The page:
The Significance Of Diderot's Lines In Early Romanticism

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R omanticism was an intellectual and artistic movement that started in the eighteenth century and reached its peak during the nineteenth century. The most prominent standards of Romanticism focused on expressing the human social status, the glorification of nature, childhood and spontaneity of primitive forms of society (before it becomes affected with the lust for wealth during the period of the industrial revolution.) also focused on the human passion and emotion of the poet, and on imagination as a more reliable faculty than reason. Among this movement the most noticeable English poets are William Blake, George Gordon Byron, Samuel Taylor Coleridge, Percy Bysshe Shelley, William
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During this period of skepticism and reconsideration of anything taken for granted. Influenced by those French philosophers the Romantic poets chose “Nature” as a refuge from the social and political scene that dominated England at that time. William Wordsworth is one of the Romantic poets that was inspired by “the Nature”. He wrote a poem named “Lines Written in Early Spring” where he glorifies and praises nature:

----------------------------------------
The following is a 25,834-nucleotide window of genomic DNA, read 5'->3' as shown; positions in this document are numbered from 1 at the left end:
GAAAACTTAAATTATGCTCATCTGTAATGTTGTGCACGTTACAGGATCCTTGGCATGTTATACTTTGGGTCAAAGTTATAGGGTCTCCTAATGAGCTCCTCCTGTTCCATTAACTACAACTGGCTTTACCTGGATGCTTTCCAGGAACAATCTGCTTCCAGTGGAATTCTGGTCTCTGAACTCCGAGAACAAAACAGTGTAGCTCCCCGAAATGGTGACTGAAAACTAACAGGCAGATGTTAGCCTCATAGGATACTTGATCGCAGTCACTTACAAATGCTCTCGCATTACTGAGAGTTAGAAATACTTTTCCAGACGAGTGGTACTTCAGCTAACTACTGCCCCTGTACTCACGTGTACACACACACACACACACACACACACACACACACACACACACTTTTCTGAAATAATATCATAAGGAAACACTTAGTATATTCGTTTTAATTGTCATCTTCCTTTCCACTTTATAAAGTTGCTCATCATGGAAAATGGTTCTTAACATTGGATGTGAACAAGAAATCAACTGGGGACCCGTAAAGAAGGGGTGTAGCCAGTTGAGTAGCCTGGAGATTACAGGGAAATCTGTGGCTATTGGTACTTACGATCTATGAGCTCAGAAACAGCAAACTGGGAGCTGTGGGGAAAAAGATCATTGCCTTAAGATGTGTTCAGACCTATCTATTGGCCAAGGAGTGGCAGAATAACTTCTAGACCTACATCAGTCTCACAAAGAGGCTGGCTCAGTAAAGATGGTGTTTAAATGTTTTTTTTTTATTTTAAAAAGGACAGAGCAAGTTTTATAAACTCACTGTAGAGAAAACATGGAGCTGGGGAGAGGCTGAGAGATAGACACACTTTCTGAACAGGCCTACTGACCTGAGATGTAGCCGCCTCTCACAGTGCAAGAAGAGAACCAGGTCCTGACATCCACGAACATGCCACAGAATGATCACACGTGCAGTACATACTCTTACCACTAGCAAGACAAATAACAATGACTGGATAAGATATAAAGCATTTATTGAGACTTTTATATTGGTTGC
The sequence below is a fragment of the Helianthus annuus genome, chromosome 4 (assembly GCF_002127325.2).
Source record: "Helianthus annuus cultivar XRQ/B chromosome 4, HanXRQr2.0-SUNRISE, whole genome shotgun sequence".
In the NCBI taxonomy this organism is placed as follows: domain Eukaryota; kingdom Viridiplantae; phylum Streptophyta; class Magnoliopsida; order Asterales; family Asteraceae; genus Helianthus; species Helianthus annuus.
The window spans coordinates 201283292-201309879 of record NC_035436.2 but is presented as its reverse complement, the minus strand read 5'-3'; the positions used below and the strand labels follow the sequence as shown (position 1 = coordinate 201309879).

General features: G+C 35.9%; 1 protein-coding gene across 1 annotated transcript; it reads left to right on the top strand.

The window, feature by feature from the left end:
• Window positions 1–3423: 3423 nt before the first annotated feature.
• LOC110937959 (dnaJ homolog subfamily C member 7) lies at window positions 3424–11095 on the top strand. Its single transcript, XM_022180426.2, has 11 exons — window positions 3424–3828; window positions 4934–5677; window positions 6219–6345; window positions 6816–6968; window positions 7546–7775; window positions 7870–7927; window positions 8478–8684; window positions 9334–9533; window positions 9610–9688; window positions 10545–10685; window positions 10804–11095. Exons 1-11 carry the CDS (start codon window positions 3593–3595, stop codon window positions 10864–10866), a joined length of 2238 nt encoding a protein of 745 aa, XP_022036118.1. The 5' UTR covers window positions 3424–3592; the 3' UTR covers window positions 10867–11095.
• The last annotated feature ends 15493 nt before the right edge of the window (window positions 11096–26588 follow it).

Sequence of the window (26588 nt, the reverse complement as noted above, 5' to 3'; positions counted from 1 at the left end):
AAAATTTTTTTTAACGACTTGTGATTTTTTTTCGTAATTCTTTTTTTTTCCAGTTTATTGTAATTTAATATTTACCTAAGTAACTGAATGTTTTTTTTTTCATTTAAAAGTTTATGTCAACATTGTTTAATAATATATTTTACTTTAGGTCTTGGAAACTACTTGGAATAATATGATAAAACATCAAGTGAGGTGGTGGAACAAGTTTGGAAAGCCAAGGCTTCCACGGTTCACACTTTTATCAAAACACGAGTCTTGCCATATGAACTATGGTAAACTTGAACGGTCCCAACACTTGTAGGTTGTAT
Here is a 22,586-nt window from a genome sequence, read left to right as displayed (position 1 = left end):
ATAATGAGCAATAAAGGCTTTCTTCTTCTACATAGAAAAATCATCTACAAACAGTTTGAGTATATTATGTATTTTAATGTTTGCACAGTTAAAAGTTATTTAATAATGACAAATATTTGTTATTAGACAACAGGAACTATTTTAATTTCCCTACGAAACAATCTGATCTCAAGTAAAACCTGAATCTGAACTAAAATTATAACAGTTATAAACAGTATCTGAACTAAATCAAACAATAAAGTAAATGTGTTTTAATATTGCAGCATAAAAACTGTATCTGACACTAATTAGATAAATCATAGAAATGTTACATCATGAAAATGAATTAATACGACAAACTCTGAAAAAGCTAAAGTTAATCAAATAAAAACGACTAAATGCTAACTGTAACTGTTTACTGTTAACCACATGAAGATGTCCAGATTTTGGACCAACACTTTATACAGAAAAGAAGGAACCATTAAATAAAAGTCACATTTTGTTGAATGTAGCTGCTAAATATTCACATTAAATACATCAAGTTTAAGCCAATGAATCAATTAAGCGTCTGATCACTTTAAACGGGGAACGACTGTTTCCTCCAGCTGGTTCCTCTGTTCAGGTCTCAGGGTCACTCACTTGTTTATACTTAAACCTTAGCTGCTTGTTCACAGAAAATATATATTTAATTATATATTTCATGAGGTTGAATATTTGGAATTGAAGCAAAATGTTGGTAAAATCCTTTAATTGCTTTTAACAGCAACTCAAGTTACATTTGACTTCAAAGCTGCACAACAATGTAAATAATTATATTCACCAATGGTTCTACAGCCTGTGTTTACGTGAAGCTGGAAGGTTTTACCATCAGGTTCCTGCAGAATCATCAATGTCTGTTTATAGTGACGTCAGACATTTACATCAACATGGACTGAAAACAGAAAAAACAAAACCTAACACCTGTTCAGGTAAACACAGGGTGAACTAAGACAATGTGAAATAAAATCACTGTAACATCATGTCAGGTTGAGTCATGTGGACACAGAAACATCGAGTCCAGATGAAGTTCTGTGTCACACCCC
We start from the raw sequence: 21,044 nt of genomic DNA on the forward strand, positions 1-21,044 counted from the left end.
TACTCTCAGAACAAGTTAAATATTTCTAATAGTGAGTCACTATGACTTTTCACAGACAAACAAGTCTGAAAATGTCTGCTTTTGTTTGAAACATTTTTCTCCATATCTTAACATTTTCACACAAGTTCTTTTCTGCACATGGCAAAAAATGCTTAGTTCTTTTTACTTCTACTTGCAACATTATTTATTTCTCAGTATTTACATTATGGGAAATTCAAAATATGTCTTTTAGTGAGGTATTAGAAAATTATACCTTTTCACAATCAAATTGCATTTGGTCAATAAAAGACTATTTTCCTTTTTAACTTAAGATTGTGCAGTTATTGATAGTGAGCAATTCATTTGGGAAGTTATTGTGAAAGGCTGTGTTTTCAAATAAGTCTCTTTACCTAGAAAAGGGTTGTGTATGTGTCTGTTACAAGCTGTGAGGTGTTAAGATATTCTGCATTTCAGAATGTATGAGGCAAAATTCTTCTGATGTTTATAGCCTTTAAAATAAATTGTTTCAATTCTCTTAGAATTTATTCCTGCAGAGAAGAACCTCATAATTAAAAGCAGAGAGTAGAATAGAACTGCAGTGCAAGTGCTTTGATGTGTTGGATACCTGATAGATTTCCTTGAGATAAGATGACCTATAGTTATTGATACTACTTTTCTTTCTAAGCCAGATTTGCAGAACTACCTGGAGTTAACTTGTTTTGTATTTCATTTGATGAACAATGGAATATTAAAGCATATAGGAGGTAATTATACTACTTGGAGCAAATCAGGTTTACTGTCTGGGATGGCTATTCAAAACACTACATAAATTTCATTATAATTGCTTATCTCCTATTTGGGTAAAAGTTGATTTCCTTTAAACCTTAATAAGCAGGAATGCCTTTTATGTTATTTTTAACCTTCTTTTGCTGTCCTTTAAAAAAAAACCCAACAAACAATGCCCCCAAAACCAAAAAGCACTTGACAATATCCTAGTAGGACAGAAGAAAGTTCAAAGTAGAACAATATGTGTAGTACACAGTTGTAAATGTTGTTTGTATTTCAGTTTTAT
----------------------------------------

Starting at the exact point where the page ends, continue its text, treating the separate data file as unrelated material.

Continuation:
“I heard a thousand blended notes,
While in a grove I sate reclined,
In that sweet mood when pleasant thoughts
Bring sad thoughts to the mind.”

In this Poem Wordsworth was presenting his view of life, he considers that the universe is full of paradoxes, at the same time you can enjoy the beauty of nature and the its pleasant images “sweet mood” and “pleasant thoughts” which represents for him “the reality” but on the other hand this reality is full of “sad thoughts” of what it brought to children of hard and long work hours. He asserts this idea of exploitation of Man in the next stanza:

“To her fair works did Nature link
The human soul that through me ran;
And much it grieved my heart to think
What man has made of man.”

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